Greg estrada walks up the steps of Saint Michael's, a Catholic church in Silver Spring. He's about to cross the threshold when he says, "I'm probably going to burst into flames."
Greg, 41, is here with his girlfriend, Lia, and her 8-year-old son, Jackson. They've come to watch the daughter of a friend of Lia's celebrate her First Holy Communion. In some ways, Greg, an agnostic, is out of his element. He hasn't been to a church service in years, and this ceremony will be in Spanish.
Although he's Mexican American, he doesn't understand the language well. But he does "know quite a bit about the Catholic religion because I did attend Mass" as a kid, he says.
Though he wasn't raised religiously, Greg started attending a Catholic parochial school in seventh grade. He says he was the only non-Catholic in his class and sat at the back of the church during services. He remembers meeting weekly with a priest who would "talk to me about how I should become Catholic." Afterward, Greg says, the priest would place an Oreo, Communion-like, in his mouth.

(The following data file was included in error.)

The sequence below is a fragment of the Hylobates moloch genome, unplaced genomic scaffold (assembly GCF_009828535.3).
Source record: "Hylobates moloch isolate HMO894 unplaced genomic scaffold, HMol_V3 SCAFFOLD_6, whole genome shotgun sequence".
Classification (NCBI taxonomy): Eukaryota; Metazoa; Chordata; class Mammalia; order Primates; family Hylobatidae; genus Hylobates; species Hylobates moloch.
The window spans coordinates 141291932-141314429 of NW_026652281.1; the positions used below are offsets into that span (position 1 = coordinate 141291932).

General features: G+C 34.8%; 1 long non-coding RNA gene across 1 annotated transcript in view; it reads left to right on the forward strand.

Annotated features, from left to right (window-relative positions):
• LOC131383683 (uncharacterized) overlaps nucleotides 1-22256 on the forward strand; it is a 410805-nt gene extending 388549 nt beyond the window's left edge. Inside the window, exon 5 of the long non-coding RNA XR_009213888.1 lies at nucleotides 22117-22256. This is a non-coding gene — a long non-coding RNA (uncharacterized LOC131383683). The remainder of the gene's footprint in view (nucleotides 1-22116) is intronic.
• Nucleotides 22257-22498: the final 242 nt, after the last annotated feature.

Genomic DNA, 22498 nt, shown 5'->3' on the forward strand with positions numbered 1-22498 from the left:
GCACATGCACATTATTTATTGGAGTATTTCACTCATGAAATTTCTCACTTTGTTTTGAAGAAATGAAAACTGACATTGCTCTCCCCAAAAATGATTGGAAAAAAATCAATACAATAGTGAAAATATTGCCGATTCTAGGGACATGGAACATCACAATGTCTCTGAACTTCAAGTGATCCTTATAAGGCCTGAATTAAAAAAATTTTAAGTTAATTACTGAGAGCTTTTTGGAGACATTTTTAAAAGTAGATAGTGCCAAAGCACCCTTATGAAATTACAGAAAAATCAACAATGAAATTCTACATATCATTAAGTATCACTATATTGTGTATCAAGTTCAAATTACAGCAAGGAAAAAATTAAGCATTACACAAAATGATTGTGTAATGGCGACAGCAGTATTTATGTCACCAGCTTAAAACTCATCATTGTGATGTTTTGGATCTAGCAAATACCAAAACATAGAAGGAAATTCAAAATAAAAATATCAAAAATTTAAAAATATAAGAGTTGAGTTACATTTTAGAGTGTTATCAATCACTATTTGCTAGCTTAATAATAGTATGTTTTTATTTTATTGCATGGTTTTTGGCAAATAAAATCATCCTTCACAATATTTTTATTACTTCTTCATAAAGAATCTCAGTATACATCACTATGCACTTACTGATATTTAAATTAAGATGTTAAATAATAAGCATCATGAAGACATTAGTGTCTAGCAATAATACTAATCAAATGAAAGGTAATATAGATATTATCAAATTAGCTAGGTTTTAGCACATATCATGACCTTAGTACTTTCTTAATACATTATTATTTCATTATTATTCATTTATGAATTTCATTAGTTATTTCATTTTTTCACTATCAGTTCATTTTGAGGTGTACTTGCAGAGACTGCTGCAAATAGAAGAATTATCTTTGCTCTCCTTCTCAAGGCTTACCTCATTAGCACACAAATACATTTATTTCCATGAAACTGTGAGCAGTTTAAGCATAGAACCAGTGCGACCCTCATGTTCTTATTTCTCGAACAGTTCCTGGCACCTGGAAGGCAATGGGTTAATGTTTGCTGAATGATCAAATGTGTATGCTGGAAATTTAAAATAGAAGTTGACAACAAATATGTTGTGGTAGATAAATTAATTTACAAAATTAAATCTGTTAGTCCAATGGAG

Greg, Lia and Jackson settle into a pew near the front of the church.
Lia says that she and Jackson are nonpracticing Episcopalians, so religious differences have not arisen in her relationship with Greg. There is, however, another difference: Lia speaks fluent Spanish. She learned the language while living near the U.S.-Mexican border and working with Central American refugees in the late 1980s.
Now, in Spanish, she introduces "Gregorio" to an acquaintance sitting in the next pew.
"Mucho gusto," says the woman, extending her hand.
"Nice to meet you," Greg says.
Soon a priest is standing in front of the altar, gripping a microphone and addressing about 60 children who are going to receive Communion for the first time. He talks to them in Spanish about the importance of attending church regularly, even though that may not always seem like fun. "There is no PlayStation in church," he says.
The adult parishioners laugh, and Greg perks up. He doesn't know exactly what has been said, but he understands that a joke was cracked. He sees the priest in a new light. "This guy should do stand-up comedy," he whispers to a neighbor.
After the ceremony, Greg and Lia walk out of the church holding hands. He says to Lia that maybe it's time they start "shopping for a religion." He turns to her and asks, with a smile, "What's that religion without any rules?"
-- Tyler Currie